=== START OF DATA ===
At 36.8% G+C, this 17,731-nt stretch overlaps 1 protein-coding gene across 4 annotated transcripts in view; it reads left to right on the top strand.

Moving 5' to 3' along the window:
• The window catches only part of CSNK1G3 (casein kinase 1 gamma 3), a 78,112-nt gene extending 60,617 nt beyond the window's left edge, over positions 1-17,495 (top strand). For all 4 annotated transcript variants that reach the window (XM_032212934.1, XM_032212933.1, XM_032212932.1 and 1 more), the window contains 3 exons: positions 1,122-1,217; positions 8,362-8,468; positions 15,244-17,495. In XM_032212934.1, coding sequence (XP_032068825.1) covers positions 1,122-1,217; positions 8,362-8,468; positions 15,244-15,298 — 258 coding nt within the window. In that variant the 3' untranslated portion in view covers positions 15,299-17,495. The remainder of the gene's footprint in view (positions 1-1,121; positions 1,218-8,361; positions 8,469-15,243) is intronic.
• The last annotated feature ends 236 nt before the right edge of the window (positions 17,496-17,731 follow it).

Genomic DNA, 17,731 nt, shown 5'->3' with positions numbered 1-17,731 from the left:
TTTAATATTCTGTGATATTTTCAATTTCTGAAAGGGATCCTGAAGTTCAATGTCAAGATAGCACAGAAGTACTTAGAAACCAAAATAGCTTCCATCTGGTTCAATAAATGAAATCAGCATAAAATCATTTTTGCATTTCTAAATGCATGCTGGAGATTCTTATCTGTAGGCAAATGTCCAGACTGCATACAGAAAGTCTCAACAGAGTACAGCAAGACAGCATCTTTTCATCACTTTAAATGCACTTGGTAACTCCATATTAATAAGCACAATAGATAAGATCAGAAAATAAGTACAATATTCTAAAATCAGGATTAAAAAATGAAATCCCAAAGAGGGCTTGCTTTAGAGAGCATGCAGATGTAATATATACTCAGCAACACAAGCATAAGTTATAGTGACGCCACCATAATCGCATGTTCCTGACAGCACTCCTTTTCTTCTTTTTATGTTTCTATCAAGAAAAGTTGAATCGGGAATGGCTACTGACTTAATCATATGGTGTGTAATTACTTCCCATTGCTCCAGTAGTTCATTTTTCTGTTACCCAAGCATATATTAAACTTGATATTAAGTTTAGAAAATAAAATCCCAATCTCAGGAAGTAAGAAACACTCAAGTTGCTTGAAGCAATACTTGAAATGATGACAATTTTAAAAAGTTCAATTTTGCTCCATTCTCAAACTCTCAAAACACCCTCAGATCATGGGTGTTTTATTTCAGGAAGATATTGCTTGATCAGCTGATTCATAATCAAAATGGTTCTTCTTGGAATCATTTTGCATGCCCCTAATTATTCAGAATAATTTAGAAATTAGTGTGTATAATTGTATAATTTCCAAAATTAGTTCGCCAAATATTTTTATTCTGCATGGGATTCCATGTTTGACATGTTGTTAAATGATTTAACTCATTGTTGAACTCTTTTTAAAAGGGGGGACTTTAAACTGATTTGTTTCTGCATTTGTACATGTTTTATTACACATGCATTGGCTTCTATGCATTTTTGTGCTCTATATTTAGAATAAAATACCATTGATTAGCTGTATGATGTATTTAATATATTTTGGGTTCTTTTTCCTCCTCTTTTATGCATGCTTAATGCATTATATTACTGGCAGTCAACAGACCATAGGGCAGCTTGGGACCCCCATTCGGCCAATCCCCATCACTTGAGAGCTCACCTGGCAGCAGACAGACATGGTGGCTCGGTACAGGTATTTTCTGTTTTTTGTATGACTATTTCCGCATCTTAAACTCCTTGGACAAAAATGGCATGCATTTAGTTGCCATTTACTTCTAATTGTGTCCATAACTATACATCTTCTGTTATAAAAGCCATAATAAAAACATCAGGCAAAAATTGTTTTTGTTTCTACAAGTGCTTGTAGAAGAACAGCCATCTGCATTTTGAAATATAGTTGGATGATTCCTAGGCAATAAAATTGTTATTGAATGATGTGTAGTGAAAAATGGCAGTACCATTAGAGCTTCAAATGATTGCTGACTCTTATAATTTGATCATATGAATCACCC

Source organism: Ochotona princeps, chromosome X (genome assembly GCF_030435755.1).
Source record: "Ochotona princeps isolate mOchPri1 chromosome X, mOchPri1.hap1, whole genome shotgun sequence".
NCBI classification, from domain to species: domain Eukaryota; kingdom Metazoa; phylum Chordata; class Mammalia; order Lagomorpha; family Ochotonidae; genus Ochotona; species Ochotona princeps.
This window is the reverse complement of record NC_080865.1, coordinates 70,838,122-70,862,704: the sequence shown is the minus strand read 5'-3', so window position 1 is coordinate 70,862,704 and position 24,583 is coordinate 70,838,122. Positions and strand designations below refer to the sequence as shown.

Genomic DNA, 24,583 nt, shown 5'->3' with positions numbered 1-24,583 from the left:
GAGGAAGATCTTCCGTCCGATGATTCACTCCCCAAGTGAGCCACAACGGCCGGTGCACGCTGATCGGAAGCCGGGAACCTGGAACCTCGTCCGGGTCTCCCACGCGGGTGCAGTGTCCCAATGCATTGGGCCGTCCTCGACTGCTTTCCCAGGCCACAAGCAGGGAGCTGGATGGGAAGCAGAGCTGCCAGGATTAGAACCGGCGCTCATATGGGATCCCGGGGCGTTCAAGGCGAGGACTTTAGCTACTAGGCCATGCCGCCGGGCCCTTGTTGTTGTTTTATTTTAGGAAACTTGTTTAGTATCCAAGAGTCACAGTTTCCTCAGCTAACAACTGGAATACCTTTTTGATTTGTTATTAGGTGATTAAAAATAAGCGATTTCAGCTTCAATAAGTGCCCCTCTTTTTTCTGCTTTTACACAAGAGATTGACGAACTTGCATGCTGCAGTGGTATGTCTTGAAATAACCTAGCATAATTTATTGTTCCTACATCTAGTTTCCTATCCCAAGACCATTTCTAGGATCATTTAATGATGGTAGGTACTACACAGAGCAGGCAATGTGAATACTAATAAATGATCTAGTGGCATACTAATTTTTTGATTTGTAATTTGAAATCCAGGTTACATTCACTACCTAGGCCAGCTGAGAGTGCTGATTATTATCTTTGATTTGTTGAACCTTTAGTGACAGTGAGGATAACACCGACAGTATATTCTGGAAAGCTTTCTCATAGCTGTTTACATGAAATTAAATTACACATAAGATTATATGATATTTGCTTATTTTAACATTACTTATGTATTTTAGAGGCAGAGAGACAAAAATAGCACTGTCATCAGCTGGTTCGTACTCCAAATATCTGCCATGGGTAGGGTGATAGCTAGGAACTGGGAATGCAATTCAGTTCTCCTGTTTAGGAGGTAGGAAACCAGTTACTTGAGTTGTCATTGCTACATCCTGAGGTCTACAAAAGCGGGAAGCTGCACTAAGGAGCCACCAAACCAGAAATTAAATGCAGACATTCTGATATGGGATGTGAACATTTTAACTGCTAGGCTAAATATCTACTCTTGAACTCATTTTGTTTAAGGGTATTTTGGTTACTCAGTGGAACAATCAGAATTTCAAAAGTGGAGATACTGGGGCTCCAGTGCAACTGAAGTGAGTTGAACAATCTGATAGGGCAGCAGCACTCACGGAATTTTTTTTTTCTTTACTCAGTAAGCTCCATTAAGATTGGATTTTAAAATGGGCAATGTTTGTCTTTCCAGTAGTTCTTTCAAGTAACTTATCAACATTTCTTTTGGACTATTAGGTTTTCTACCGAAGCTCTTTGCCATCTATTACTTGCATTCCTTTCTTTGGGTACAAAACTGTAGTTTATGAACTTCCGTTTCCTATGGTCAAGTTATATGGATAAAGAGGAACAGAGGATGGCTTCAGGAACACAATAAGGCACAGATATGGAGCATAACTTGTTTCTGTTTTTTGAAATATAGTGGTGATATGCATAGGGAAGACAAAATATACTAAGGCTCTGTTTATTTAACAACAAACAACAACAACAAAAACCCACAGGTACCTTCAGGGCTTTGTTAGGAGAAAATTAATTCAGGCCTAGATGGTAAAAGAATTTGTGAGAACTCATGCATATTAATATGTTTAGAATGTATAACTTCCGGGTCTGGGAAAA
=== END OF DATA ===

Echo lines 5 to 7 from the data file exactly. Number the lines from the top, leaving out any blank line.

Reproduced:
Genomic DNA, 17,731 nt, shown 5'->3' with positions numbered 1-17,731 from the left:
TTTAATATTCTGTGATATTTTCAATTTCTGAAAGGGATCCTGAAGTTCAATGTCAAGATAGCACAGAAGTACTTAGAAACCAAAATAGCTTCCATCTGGTTCAATAAATGAAATCAGCATAAAATCATTTTTGCATTTCTAAATGCATGCTGGAGATTCTTATCTGTAGGCAAATGTCCAGACTGCATACAGAAAGTCTCAACAGAGTACAGCAAGACAGCATCTTTTCATCACTTTAAATGCACTTGGTAACTCCATATTAATAAGCACAATAGATAAGATCAGAAAATAAGTACAATATTCTAAAATCAGGATTAAAAAATGAAATCCCAAAGAGGGCTTGCTTTAGAGAGCATGCAGATGTAATATATACTCAGCAACACAAGCATAAGTTATAGTGACGCCACCATAATCGCATGTTCCTGACAGCACTCCTTTTCTTCTTTTTATGTTTCTATCAAGAAAAGTTGAATCGGGAATGGCTACTGACTTAATCATATGGTGTGTAATTACTTCCCATTGCTCCAGTAGTTCATTTTTCTGTTACCCAAGCATATATTAAACTTGATATTAAGTTTAGAAAATAAAATCCCAATCTCAGGAAGTAAGAAACACTCAAGTTGCTTGAAGCAATACTTGAAATGATGACAATTTTAAAAAGTTCAATTTTGCTCCATTCTCAAACTCTCAAAACACCCTCAGATCATGGGTGTTTTATTTCAGGAAGATATTGCTTGATCAGCTGATTCATAATCAAAATGGTTCTTCTTGGAATCATTTTGCATGCCCCTAATTATTCAGAATAATTTAGAAATTAGTGTGTATAATTGTATAATTTCCAAAATTAGTTCGCCAAATATTTTTATTCTGCATGGGATTCCATGTTTGACATGTTGTTAAATGATTTAACTCATTGTTGAACTCTTTTTAAAAGGGGGGACTTTAAACTGATTTGTTTCTGCATTTGTACATGTTTTATTACACATGCATTGGCTTCTATGCATTTTTGTGCTCTATATTTAGAATAAAATACCATTGATTAGCTGTATGATGTATTTAATATATTTTGGGTTCTTTTTCCTCCTCTTTTATGCATGCTTAATGCATTATATTACTGGCAGTCAACAGACCATAGGGCAGCTTGGGACCCCCATTCGGCCAATCCCCATCACTTGAGAGCTCACCTGGCAGCAGACAGACATGGTGGCTCGGTACAGGTATTTTCTGTTTTTTGTATGACTATTTCCGCATCTTAAACTCCTTGGACAAAAATGGCATGCATTTAGTTGCCATTTACTTCTAATTGTGTCCATAACTATACATCTTCTGTTATAAAAGCCATAATAAAAACATCAGGCAAAAATTGTTTTTGTTTCTACAAGTGCTTGTAGAAGAACAGCCATCTGCATTTTGAAATATAGTTGGATGATTCCTAGGCAATAAAATTGTTATTGAATGATGTGTAGTGAAAAATGGCAGTACCATTAGAGCTTCAAATGATTGCTGACTCTTATAATTTGATCATATGAATCACCC

Source organism: Ochotona princeps, chromosome X (genome assembly GCF_030435755.1).